New Delhi: The world's most romantic city, Paris, throws up one more reason to woo tourists from across the globe as it hosts the showpiece clay court event - the French Open. The Roland Garros stadium was built to celebrate the success of French Tennis. The four musketeers, Jacques Brugnon, Jean Borotra, Henri Cochet and Rene Lacoste won the Davis Cup beating the Americans on their home soil in 1927. However, France did not have a venue to host the Challenger round the next year and to accommodate huge crowds that were expected to turn up. Thus the authorities decided to build a new stadium and it was named after Garros, a World War I hero and the first aviator to fly across the Mediterranean Sea.
From just three courts in 1928 to now 23 courts, the Roland Garros stadium which is also known as Stade de Roland Garros has undergone massive expansions. The centre court is always the sanctum-sanctorum of any tennis stadium and the stunning Court Philippe Chatrier, which has been witness to many historic moments can accommodate close to 15,000 spectators. Its stands are named after the four musketeers named above. Court Suzanne Lenglen also offers a delightful viewing experience and has a capacity of 10,000. Lenglen was a French legend and won a whopping 31 Grand Slam titles.
The modifications and changes have enabled the stadium to fulfill the requirements of modern tennis. Recently, the French Tennis Federation unveiled plans of further expansion. The project, expected to cost 116 million Euros, will see a new centre court and the creation of a 14,600-seater arena around 500 metres from the current facilities. The arena will be equipped with a retractable roof that will enable play to continue during rain and allow matches to take place at night.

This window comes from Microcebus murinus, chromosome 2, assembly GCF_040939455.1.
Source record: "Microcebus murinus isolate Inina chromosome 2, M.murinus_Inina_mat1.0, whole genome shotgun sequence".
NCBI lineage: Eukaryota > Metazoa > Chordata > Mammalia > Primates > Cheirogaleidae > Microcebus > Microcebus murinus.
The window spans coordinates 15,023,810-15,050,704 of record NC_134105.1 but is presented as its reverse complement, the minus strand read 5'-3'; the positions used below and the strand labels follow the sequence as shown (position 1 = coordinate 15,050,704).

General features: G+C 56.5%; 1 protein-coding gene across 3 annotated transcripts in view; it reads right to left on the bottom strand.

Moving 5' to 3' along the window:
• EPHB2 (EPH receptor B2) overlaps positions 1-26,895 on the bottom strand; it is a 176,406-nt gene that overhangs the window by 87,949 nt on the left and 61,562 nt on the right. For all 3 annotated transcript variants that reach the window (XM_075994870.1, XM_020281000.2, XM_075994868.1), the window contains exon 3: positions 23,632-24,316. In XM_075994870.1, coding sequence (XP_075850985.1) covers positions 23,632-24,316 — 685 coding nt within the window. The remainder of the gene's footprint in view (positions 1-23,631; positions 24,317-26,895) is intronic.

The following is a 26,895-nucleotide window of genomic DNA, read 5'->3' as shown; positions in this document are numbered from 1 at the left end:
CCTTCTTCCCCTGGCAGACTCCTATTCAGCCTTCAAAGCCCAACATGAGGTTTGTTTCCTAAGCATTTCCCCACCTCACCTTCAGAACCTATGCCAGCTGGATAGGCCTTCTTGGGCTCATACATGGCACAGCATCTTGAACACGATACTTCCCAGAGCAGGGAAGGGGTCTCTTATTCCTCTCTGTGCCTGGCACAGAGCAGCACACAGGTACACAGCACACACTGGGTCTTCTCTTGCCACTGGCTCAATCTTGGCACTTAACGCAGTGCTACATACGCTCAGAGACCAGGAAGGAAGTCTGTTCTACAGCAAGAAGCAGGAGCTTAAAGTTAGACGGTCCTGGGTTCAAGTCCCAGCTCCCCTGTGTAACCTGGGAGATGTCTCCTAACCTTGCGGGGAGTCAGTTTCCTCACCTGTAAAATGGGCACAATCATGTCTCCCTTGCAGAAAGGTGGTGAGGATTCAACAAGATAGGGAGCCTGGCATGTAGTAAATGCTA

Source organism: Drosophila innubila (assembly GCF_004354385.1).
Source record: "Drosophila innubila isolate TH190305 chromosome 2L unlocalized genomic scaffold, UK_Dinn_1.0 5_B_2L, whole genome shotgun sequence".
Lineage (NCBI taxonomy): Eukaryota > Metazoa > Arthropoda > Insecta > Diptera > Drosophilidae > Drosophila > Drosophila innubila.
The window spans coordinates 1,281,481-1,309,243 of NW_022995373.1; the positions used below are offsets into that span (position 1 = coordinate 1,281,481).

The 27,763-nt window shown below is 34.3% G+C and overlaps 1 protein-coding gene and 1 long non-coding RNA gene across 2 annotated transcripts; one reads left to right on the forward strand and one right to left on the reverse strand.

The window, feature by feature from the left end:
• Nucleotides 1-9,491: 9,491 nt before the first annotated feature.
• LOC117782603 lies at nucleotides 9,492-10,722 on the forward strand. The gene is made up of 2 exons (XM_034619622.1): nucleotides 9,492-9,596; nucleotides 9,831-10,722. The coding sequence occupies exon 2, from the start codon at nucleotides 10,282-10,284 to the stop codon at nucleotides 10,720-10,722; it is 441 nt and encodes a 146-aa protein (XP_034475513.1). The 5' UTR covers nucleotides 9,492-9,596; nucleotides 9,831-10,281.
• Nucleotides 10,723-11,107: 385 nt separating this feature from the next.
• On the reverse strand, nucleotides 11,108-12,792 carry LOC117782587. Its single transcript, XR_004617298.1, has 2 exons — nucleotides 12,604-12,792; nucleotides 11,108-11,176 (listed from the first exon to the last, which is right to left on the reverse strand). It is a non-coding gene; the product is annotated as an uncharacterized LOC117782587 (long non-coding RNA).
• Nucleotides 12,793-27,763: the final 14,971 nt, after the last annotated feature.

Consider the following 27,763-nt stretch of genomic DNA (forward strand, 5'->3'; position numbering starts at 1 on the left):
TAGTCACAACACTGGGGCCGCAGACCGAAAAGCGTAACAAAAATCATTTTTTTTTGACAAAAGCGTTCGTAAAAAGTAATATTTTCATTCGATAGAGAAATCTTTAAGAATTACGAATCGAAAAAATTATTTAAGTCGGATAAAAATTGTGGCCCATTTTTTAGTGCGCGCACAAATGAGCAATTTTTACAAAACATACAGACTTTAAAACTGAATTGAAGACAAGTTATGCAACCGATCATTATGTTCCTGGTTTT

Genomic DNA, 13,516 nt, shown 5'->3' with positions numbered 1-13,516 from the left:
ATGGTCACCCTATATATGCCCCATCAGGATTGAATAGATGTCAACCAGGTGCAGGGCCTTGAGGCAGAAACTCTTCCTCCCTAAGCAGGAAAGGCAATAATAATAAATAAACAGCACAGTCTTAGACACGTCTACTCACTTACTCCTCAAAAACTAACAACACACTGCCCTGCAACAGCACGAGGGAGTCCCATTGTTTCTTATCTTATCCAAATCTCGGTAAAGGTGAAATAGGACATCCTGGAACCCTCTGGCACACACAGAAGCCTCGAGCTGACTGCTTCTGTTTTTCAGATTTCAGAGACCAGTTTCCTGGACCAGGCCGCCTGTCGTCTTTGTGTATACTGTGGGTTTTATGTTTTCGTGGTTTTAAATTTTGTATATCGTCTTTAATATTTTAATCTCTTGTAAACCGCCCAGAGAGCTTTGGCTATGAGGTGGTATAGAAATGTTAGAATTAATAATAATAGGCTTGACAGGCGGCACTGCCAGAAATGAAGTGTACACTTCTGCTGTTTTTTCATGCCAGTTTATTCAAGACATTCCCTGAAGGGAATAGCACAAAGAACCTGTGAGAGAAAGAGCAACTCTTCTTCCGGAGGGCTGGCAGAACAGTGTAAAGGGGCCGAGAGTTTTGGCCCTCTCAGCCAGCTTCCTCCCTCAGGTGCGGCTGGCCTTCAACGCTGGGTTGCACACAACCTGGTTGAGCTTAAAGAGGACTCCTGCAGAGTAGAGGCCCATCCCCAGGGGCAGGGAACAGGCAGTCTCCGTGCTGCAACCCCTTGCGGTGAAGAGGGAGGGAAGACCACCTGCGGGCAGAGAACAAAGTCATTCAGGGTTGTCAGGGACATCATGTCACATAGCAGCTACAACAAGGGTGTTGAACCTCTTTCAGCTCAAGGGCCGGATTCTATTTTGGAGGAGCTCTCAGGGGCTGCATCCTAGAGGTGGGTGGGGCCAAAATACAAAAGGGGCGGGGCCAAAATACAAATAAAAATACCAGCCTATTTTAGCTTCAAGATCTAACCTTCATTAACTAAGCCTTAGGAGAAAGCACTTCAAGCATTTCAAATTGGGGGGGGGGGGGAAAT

Earlier this year there was this buzz that the French Open could move out of the Roland Garros as it needed more space to remain competitive with the three other major tournaments. The French Open’s facilities are spread over 21 acres (8.5 hectares), while Melbourne Park - the site of the Australian Open - and Wimbledon each have 49 acres (20 hectares). Flushing Meadows, the site of the U.S. Open, has 34.5 acres (14 hectares).
However, it was later decided that the clay court Grand Slam will stay in Paris. It has been planned to renovate the existing site by making it considerably larger, more attractive and modern. According to the plan, the area will be increased from 21.3 acres to about 33.8 acres.
The new-look Roland Garros will feature 35 outside courts, a new press center and a center court with a retractable roof so that matches could go ahead when it’s raining, and where night sessions could be played.
Among the renovation options are a new adjacent stadium with a capacity of 8,000, and the use of other local infrastructure, such as the land at Stade Jean Bouin, where Stade Francais rugby club played its home games until the stadium was knocked down two years ago.